The allegations of sex abuse of children by assistant coaches at Penn State University and at Syracuse University are a harsh reminder to parents of the need not only for background checks but of vigilance when their child is playing sports and when their child is spending any amount of time alone with a coach. Perhaps this sounds overly protective; some might argue that such a stance could bring into question relationships of trust and safety among parents and coaches. But as more victims of former Penn State assistant coach Jerry Sandusky and of former assistant Syracuse basketball coach Bernie Fine come forward, the question arises: How were so many abused for so long?
While the original charges against Sandusky were abhorrent — a grand jury in Philadelphis has charged him with 40 counts of sexually abusing eight boys over 15 years — the mind reels at hearing the additional charges brought against him: Just last week, Sandusky was again arrested after two more individuals brought charges against him. He spent the night in jail, until he was released on $250,000 bail paid by his wife; he now faces more than 50 counts of sexual abuse.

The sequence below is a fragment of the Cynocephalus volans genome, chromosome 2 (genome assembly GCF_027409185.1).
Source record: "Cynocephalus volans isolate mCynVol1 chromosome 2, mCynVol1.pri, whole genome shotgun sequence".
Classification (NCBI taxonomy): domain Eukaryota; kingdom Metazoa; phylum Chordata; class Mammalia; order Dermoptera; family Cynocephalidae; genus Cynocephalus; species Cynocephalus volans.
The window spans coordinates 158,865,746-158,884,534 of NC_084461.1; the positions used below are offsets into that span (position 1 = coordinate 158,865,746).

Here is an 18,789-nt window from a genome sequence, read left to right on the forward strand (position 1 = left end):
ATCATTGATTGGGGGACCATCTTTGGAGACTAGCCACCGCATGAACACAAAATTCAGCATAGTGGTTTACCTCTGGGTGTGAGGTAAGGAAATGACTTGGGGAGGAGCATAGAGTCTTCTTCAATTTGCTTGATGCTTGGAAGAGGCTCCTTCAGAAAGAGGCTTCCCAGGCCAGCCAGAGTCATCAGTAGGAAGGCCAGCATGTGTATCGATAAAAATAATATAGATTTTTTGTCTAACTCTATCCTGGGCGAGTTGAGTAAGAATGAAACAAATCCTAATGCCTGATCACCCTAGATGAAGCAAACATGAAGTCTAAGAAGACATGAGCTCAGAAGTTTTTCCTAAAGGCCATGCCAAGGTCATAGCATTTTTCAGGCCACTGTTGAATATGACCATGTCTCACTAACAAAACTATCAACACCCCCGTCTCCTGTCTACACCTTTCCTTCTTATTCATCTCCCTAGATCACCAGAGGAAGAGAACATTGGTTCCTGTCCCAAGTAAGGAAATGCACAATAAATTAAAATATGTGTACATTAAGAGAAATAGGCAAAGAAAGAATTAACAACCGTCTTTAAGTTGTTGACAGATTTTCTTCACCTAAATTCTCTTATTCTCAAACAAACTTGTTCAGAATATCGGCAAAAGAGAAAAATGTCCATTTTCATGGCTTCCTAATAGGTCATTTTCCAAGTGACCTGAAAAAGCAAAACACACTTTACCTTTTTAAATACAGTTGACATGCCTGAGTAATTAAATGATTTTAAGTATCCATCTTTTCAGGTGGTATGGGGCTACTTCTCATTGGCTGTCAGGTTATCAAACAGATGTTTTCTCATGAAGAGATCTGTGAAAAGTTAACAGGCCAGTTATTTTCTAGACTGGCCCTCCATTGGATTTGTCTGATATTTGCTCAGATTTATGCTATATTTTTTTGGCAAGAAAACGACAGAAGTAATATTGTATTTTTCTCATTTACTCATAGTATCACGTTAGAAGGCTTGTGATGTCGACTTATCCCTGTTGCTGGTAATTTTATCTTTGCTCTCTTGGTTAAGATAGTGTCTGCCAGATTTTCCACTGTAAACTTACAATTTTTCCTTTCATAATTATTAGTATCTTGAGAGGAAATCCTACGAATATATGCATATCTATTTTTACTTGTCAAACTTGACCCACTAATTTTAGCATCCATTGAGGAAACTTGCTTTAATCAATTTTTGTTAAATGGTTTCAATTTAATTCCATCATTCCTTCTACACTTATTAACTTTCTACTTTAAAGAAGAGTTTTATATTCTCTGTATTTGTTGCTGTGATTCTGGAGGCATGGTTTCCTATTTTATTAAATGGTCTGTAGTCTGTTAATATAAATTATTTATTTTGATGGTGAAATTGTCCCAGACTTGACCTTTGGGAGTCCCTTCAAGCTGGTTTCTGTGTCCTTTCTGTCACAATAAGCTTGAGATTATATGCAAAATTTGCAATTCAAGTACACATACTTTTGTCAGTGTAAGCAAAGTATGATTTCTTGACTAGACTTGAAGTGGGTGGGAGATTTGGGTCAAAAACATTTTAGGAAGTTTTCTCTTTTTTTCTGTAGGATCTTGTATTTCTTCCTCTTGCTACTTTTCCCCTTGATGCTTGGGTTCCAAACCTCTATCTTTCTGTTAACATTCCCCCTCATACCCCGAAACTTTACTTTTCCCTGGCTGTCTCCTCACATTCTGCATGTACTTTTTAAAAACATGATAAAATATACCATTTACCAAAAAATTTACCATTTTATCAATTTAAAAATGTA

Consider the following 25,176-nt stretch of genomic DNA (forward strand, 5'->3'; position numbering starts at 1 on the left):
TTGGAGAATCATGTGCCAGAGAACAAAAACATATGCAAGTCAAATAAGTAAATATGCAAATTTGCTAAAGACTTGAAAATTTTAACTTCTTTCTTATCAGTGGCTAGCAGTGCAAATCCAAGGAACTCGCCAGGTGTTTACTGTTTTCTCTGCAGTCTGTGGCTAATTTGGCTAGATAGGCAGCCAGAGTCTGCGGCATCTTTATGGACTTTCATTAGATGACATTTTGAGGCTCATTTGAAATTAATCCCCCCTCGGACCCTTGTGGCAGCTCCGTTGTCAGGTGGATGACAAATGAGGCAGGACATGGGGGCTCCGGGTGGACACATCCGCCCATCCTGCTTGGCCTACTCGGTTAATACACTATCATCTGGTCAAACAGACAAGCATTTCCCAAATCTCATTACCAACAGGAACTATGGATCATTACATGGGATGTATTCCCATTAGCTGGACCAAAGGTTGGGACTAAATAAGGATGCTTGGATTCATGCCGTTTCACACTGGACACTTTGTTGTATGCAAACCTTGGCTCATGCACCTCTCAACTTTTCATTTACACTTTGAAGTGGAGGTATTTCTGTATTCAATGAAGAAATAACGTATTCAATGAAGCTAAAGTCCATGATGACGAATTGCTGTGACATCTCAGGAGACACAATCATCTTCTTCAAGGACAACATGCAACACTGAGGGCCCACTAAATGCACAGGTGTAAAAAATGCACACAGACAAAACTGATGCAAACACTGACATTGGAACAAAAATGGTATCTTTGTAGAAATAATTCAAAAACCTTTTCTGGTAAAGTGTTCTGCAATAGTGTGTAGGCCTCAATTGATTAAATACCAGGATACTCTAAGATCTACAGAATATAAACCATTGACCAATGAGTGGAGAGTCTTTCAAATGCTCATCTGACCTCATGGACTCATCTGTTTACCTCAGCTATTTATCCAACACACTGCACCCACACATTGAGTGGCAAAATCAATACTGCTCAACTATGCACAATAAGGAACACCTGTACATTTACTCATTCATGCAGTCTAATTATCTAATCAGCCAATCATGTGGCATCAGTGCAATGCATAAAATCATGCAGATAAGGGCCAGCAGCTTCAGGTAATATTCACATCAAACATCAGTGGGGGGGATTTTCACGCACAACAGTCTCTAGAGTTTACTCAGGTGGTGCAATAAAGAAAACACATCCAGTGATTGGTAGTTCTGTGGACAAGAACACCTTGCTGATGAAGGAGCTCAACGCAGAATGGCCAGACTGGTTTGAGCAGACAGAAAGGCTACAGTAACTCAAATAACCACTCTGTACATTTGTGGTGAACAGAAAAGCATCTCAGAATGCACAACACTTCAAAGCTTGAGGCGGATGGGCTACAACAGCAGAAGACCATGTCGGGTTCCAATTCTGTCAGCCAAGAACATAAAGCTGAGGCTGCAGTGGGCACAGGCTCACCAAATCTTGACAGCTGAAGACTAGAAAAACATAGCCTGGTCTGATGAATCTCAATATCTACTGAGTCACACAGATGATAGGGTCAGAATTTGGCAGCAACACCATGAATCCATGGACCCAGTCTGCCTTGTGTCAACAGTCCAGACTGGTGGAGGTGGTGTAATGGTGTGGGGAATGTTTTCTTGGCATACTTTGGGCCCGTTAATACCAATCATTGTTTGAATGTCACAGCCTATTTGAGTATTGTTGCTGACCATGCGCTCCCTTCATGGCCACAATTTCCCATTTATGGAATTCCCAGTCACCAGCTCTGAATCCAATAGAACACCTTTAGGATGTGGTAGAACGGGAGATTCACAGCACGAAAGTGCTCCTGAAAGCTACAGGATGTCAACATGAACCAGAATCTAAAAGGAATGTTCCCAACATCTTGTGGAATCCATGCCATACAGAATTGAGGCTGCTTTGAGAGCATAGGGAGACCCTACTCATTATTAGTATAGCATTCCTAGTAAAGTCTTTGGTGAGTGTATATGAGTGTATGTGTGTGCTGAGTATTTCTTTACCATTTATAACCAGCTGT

Fine has been charged with sexually abusing three children, two of whom were were ball boys for the Syracuse basketball team. A third, Zachary Tomaselli, has not only accused Fine of sexually abusing him, but himself faces charges of sexually abusing an underage boy. Children who have been abused are themselves more likely to become criminal offenders as adults. According to one expert, 40 percent of sex abusers were sexually abused themselves.
The Macho Culture of Sports
Sexual abuse happens more to girls than to boys:
In the most recent study by the Crimes Against Children Research Center in 2009, involving 1,175 children ages 14 to 17, 9 percent of girls reported unwanted sexual contact by an adult in their childhood; 1 percent of boys did.
The macho culture of sports makes it even more likely than an individual who has been abused will not speak up about it. It is very possible that even more have been abused than actually report it. They are hesitant, afraid and ashamed to speak up, in no small part because they fear that no one will believe them and that they will be harshly judged for casting doubt on someone who — like Sandusky and Fine — has been publicly revered.
Read more: bernie fine, child abuse, coaches, coaching, college athletics, college sports, football, Jerry Sandusky, Joe Paterno, paterno, penn state, penn state university, sandusky, sexual abuse, sexual assault, syracuse basketball, syracuse university, youth hockey
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